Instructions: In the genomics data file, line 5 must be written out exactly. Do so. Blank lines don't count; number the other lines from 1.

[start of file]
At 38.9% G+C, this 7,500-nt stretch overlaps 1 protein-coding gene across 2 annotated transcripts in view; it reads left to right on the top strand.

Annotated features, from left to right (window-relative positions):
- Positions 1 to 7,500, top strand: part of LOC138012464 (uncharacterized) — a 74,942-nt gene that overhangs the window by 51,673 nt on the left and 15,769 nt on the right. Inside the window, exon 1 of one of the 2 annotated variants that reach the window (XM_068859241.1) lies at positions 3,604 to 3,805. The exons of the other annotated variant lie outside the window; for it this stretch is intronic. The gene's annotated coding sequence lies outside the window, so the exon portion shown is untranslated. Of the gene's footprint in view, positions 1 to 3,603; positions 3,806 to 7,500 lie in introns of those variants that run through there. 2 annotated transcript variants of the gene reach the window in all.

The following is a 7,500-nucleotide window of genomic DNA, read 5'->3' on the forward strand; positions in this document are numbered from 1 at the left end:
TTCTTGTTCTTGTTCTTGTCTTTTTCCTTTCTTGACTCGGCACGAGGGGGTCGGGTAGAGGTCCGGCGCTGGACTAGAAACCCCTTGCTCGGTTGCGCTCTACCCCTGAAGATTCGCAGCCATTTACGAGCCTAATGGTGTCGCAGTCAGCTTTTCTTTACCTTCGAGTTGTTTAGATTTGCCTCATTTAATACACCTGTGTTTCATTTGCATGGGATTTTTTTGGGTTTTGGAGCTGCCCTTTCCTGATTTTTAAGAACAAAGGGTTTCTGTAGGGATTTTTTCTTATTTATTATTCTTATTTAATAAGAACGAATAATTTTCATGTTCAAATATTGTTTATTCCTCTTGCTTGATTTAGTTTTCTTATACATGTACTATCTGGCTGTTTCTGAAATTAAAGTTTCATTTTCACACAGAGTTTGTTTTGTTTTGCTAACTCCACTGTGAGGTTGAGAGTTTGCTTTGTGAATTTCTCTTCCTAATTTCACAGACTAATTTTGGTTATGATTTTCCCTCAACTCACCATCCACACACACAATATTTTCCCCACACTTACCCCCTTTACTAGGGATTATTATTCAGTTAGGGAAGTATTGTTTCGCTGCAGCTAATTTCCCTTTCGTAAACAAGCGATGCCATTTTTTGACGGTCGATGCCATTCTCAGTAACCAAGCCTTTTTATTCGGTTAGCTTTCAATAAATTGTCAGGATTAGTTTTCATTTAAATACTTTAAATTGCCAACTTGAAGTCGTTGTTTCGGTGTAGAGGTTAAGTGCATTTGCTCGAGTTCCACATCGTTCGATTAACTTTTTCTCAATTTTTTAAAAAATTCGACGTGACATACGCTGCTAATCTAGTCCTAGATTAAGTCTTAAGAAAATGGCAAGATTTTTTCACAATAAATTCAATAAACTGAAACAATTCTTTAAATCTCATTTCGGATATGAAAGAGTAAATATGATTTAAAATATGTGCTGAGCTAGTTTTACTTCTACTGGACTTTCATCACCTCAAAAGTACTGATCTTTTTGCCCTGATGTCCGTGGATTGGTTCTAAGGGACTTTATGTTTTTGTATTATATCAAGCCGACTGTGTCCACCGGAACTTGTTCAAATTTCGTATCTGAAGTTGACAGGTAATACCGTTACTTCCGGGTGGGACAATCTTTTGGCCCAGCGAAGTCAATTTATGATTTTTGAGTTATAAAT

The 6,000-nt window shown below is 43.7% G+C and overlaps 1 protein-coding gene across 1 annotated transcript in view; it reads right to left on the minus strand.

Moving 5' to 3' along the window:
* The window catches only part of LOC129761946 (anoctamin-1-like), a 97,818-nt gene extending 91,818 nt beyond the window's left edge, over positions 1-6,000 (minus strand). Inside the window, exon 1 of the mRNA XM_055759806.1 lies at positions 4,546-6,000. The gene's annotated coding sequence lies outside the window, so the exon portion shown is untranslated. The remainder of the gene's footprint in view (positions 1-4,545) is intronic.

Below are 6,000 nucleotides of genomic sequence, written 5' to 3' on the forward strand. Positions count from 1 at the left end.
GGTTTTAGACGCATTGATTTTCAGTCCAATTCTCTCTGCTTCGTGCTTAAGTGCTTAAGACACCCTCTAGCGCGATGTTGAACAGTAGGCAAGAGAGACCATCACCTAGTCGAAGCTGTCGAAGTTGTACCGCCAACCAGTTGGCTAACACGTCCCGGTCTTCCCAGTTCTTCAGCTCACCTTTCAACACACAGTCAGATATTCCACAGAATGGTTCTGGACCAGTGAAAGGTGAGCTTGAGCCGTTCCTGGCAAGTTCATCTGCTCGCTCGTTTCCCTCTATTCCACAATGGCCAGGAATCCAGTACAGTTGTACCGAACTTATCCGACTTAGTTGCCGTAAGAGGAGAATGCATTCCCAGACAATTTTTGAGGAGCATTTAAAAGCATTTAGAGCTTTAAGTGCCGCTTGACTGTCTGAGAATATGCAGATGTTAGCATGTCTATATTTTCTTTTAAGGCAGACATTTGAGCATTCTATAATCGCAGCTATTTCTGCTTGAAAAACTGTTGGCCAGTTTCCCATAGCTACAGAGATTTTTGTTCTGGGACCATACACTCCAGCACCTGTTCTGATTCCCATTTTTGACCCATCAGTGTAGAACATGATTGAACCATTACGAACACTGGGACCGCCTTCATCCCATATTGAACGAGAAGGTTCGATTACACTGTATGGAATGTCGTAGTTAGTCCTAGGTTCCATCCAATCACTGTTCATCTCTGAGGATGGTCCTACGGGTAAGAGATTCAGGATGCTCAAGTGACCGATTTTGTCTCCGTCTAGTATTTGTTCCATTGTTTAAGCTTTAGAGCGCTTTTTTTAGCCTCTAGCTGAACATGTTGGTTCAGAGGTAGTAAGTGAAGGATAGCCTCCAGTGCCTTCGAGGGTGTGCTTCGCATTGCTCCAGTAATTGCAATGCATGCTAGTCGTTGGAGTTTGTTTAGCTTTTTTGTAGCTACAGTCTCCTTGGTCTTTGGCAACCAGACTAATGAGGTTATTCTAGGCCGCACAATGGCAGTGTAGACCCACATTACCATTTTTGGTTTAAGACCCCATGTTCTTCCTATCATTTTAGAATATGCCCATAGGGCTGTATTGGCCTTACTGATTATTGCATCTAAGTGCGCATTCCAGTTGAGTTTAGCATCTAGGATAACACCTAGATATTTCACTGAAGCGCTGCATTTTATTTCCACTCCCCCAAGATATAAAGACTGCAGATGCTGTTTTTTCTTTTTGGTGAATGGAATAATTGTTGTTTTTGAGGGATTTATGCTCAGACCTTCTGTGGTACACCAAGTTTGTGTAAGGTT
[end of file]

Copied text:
TTCTTGTTCTTGTTCTTGTCTTTTTCCTTTCTTGACTCGGCACGAGGGGGTCGGGTAGAGGTCCGGCGCTGGACTAGAAACCCCTTGCTCGGTTGCGCTCTACCCCTGAAGATTCGCAGCCATTTACGAGCCTAATGGTGTCGCAGTCAGCTTTTCTTTACCTTCGAGTTGTTTAGATTTGCCTCATTTAATACACCTGTGTTTCATTTGCATGGGATTTTTTTGGGTTTTGGAGCTGCCCTTTCCTGATTTTTAAGAACAAAGGGTTTCTGTAGGGATTTTTTCTTATTTATTATTCTTATTTAATAAGAACGAATAATTTTCATGTTCAAATATTGTTTATTCCTCTTGCTTGATTTAGTTTTCTTATACATGTACTATCTGGCTGTTTCTGAAATTAAAGTTTCATTTTCACACAGAGTTTGTTTTGTTTTGCTAACTCCACTGTGAGGTTGAGAGTTTGCTTTGTGAATTTCTCTTCCTAATTTCACAGACTAATTTTGGTTATGATTTTCCCTCAACTCACCATCCACACACACAATATTTTCCCCACACTTACCCCCTTTACTAGGGATTATTATTCAGTTAGGGAAGTATTGTTTCGCTGCAGCTAATTTCCCTTTCGTAAACAAGCGATGCCATTTTTTGACGGTCGATGCCATTCTCAGTAACCAAGCCTTTTTATTCGGTTAGCTTTCAATAAATTGTCAGGATTAGTTTTCATTTAAATACTTTAAATTGCCAACTTGAAGTCGTTGTTTCGGTGTAGAGGTTAAGTGCATTTGCTCGAGTTCCACATCGTTCGATTAACTTTTTCTCAATTTTTTAAAAAATTCGACGTGACATACGCTGCTAATCTAGTCCTAGATTAAGTCTTAAGAAAATGGCAAGATTTTTTCACAATAAATTCAATAAACTGAAACAATTCTTTAAATCTCATTTCGGATATGAAAGAGTAAATATGATTTAAAATATGTGCTGAGCTAGTTTTACTTCTACTGGACTTTCATCACCTCAAAAGTACTGATCTTTTTGCCCTGATGTCCGTGGATTGGTTCTAAGGGACTTTATGTTTTTGTATTATATCAAGCCGACTGTGTCCACCGGAACTTGTTCAAATTTCGTATCTGAAGTTGACAGGTAATACCGTTACTTCCGGGTGGGACAATCTTTTGGCCCAGCGAAGTCAATTTATGATTTTTGAGTTATAAAT